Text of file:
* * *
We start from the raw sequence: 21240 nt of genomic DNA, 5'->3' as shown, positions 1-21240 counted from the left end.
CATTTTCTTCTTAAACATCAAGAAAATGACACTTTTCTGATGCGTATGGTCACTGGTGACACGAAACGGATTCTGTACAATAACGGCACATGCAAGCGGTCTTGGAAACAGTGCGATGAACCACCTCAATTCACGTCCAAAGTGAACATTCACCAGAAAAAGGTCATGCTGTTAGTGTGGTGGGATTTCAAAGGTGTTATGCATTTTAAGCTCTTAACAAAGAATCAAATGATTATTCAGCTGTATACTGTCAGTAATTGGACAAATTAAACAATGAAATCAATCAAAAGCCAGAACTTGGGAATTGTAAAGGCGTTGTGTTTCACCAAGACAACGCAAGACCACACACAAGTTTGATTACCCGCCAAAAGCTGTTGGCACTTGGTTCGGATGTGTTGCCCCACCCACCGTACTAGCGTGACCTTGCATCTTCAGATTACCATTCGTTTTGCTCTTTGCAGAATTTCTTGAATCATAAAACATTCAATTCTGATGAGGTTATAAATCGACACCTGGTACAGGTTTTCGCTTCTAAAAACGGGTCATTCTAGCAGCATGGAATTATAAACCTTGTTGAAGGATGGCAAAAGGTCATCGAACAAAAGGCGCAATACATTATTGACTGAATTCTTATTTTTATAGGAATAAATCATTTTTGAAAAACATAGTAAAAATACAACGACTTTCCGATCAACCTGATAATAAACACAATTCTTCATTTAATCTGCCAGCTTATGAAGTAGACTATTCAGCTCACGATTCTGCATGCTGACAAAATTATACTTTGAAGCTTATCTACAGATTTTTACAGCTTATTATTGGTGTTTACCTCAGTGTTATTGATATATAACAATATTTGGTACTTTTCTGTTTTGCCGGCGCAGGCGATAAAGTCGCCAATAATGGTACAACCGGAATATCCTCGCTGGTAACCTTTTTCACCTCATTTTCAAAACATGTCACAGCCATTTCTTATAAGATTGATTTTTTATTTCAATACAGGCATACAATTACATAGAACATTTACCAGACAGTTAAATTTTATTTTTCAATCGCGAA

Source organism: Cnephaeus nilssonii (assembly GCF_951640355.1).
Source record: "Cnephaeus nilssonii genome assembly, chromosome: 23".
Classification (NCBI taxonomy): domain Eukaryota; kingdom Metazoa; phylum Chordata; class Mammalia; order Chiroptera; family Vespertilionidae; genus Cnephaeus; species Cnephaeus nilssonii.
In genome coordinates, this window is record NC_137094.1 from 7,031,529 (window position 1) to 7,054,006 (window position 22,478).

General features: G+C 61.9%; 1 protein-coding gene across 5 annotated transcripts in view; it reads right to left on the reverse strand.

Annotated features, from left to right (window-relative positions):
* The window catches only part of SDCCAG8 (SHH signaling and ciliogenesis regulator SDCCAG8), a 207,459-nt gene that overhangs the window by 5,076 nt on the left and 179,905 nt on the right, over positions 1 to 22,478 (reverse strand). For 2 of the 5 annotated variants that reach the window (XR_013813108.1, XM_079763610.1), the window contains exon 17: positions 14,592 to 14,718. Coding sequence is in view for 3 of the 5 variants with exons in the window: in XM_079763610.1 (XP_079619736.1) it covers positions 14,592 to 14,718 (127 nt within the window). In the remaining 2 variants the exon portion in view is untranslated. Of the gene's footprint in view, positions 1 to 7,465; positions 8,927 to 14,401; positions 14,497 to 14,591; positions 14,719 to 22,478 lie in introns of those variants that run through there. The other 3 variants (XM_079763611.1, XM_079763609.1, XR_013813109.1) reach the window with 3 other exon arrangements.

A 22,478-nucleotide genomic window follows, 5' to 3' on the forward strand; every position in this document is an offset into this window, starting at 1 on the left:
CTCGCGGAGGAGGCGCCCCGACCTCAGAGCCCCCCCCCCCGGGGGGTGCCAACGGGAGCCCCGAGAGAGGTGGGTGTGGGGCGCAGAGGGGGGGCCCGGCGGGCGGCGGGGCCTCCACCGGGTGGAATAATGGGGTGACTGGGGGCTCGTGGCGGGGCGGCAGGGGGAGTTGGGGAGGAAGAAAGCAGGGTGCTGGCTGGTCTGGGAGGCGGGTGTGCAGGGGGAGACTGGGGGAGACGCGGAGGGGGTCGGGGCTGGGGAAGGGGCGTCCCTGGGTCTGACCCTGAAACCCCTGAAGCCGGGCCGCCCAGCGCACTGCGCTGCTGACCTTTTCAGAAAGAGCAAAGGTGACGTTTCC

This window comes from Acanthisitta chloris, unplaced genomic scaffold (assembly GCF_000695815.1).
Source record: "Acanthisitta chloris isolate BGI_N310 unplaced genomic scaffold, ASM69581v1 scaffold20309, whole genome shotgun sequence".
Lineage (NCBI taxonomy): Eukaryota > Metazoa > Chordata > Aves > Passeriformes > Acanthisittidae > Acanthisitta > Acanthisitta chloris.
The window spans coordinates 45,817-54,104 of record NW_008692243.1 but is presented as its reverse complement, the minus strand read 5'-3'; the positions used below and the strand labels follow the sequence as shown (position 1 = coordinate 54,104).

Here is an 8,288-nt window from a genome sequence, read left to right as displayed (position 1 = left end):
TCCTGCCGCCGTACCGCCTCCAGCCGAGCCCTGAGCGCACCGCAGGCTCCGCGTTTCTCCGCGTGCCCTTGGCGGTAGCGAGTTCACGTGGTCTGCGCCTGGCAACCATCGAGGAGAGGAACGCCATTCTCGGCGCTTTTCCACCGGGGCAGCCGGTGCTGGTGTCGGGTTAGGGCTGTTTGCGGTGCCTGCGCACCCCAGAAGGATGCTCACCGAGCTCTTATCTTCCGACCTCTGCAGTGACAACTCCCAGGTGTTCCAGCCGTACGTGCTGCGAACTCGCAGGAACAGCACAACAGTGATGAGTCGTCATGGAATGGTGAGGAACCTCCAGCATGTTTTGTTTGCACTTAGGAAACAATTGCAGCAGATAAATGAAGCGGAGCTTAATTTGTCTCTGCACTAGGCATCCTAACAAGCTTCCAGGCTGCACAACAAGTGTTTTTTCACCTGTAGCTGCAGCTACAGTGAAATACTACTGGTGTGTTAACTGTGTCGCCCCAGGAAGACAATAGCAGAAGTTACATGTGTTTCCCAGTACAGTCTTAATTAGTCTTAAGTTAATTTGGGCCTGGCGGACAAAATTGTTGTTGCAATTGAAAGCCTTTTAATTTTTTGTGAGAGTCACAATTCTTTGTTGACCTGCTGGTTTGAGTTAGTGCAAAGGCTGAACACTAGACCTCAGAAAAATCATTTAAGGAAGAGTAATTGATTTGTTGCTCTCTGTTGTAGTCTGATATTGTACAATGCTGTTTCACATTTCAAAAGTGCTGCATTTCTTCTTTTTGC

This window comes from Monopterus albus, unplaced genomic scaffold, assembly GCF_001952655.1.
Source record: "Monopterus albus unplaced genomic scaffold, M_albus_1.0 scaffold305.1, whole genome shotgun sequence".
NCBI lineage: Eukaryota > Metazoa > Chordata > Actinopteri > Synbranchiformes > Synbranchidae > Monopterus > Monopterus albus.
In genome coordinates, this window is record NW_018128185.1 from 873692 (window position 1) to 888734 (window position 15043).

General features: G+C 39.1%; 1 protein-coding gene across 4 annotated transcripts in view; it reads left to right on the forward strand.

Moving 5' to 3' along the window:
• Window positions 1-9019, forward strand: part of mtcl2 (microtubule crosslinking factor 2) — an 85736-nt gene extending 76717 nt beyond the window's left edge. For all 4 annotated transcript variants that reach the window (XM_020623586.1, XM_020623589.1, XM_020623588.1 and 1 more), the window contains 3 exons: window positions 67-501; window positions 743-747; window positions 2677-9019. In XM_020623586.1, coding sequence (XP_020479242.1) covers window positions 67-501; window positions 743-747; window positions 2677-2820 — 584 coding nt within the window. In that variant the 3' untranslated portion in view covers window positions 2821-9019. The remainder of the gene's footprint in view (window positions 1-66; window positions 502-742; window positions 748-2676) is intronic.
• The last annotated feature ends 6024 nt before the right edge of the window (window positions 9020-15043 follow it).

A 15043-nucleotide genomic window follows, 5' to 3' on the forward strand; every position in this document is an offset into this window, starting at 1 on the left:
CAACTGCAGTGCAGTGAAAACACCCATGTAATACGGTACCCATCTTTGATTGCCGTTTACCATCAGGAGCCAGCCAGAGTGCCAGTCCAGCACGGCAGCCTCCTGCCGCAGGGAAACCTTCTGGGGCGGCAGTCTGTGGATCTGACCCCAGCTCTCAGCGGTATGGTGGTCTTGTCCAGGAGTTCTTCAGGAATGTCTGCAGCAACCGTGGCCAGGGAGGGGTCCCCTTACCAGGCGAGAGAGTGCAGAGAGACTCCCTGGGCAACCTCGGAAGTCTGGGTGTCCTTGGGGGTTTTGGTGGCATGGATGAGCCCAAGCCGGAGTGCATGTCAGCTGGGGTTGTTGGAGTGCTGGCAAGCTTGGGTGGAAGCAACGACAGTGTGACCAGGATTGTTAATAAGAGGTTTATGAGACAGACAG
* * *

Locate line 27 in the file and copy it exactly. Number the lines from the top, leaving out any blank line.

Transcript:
CAACTGCAGTGCAGTGAAAACACCCATGTAATACGGTACCCATCTTTGATTGCCGTTTACCATCAGGAGCCAGCCAGAGTGCCAGTCCAGCACGGCAGCCTCCTGCCGCAGGGAAACCTTCTGGGGCGGCAGTCTGTGGATCTGACCCCAGCTCTCAGCGGTATGGTGGTCTTGTCCAGGAGTTCTTCAGGAATGTCTGCAGCAACCGTGGCCAGGGAGGGGTCCCCTTACCAGGCGAGAGAGTGCAGAGAGACTCCCTGGGCAACCTCGGAAGTCTGGGTGTCCTTGGGGGTTTTGGTGGCATGGATGAGCCCAAGCCGGAGTGCATGTCAGCTGGGGTTGTTGGAGTGCTGGCAAGCTTGGGTGGAAGCAACGACAGTGTGACCAGGATTGTTAATAAGAGGTTTATGAGACAGACAG